HOUCK: I do, and that cooperation is coming through some expected venues as well as some unexpected venues. Typical venues include collaboration on research, projects that involve interpretation issues and that sort of thing. For an example, all you need to do is to look at the American Academy of Forensic Sciences’ annual meeting program to see that it gets a little more full every year. Overall, there are more papers being presented and more research being done. I think that is also in part due to the number of students coming out of these accredited programs and doing research. They have to do research for their advanced degree and, because that is one of the requirements for FEPAC accreditation, they are collaborating with operational laboratories.

EVIDENCE TECHNOLOGY: In what unexpected venues do you see cooperation between academicians and forensic scientists?

HOUCK: Here’s one example: The National Institute of Justice and the National Institute of Standards and Technology have a working group on human factors in latent fingerprint work. And on that committee, you have forensic practitioners; you have legal experts; and you have forensic scientists and non-forensic scientists—all working together and collaborating to look at this area of study. I think you are going to see even more collaboration. I think we have helped increase this collaboration, and you are going to be able to see the results of that very soon.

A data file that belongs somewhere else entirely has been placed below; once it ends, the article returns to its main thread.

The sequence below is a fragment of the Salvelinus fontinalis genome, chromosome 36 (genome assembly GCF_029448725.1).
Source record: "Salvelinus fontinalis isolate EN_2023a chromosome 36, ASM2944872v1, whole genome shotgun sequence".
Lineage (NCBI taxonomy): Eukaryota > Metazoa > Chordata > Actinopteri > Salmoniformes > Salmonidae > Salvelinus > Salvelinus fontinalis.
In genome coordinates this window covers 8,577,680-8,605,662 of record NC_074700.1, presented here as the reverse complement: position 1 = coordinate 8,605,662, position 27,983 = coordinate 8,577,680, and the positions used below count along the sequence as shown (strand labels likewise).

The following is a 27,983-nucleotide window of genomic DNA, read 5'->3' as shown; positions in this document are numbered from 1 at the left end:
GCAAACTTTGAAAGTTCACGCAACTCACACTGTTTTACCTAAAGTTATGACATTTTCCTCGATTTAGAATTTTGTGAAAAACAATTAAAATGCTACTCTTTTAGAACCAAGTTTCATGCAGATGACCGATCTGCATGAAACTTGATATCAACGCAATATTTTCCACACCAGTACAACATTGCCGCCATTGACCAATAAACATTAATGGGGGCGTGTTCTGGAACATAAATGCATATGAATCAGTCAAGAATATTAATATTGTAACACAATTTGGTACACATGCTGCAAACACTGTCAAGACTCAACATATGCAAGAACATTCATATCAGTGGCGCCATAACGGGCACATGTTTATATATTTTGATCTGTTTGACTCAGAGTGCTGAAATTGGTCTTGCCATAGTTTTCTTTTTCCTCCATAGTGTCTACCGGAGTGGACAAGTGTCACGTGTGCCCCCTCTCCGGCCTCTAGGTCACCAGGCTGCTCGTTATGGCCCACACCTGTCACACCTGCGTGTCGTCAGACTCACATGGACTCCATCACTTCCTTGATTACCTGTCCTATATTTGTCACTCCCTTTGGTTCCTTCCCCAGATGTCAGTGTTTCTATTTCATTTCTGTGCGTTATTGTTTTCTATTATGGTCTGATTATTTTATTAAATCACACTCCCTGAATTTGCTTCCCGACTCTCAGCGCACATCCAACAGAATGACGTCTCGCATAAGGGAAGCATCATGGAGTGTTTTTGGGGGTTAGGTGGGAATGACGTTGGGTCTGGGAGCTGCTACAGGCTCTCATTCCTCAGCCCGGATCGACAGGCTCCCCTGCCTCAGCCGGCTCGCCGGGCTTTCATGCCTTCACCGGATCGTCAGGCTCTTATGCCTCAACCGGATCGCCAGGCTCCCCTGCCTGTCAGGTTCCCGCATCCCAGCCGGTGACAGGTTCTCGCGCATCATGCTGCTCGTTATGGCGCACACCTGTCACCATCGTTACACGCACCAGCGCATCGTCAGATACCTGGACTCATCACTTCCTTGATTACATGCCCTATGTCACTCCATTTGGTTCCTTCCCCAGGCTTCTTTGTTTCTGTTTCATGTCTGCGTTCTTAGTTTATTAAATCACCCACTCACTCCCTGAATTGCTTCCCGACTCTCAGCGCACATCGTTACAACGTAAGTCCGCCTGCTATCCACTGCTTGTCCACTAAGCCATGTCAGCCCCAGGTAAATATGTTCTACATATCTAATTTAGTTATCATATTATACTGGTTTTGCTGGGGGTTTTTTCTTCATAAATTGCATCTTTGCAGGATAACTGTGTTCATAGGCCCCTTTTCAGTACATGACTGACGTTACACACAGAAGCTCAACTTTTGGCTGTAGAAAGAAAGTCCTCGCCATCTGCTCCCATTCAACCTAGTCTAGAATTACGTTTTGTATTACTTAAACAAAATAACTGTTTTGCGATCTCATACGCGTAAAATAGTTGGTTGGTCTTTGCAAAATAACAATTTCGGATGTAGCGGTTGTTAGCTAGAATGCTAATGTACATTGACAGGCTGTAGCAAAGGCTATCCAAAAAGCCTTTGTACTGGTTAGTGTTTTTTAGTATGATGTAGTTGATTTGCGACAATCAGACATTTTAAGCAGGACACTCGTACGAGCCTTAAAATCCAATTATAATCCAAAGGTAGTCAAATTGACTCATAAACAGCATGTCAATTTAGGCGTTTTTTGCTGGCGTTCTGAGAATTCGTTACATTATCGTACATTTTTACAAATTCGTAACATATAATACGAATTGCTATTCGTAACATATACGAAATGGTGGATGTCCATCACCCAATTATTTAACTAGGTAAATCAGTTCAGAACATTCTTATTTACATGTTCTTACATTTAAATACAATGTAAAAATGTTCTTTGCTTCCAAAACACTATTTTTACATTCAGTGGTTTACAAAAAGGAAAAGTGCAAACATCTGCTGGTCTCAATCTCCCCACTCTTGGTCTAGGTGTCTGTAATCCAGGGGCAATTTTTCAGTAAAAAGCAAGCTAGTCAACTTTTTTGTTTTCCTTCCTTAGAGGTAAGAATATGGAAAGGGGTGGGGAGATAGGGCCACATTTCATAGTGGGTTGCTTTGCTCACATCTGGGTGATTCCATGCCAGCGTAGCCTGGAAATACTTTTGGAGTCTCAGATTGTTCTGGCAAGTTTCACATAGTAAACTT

EVIDENCE TECHNOLOGY: Do you foresee cooperation to the point that academicians and forensic scientists are team-teaching courses at the

HOUCK: There already are courses being team-taught by forensic scientists and academicians. I know that is happening at many institutions.

EVIDENCE TECHNOLOGY: Can you name one?

HOUCK: Most of the FEPAC institutions have a setup much like that where different aspects of the course are taught by practitioners and academicians. Indiana University-Purdue University Indianapolis, Cedar Crest College, Eastern Kentucky University, West Virginia University… It is happening at most of the FEPAC institutions as well as others. I think the key factor there is that the laboratory is recognizing the value of having their personnel interact in academia.

EVIDENCE TECHNOLOGY: Thank you for your time.

Dr. Max M. Houck is the Director of the Forensic Science Initiative, a program that develops resources and professional training for forensic professionals. Houck is also Director of Forensic Business Development at West Virginia University College of Business and Economics. He has authored and edited numerous books, including the forensic science textbook, Fundamentals of Forensic Science with Dr. Jay Siegel. Houck served as the Chairman of the Forensic Science Educational Program Accreditation Commission from 2005-2011. Houck is founding co-editor of Forensic Science Policy and Management. His scholarly work has been published and presented internationally; he also has appeared on The New Detectives, Forensic Files, National Geographic, and E! Entertainment Television. He has two degrees in anthropology from Michigan State University and received his PhD with honors from Curtin University in Perth, Australia. Houck has received awards from the FBI Laboratory, ASTM International, and most recently the Mary Cowan Award for Service by the American Academy of Forensic Sciences. He is a Fellow of the American Academy of Forensic Sciences, among other professional organizations. E-mail: This e-mail address is being protected from spam bots, you need JavaScript enabled to view it • Phone: 304-293-7538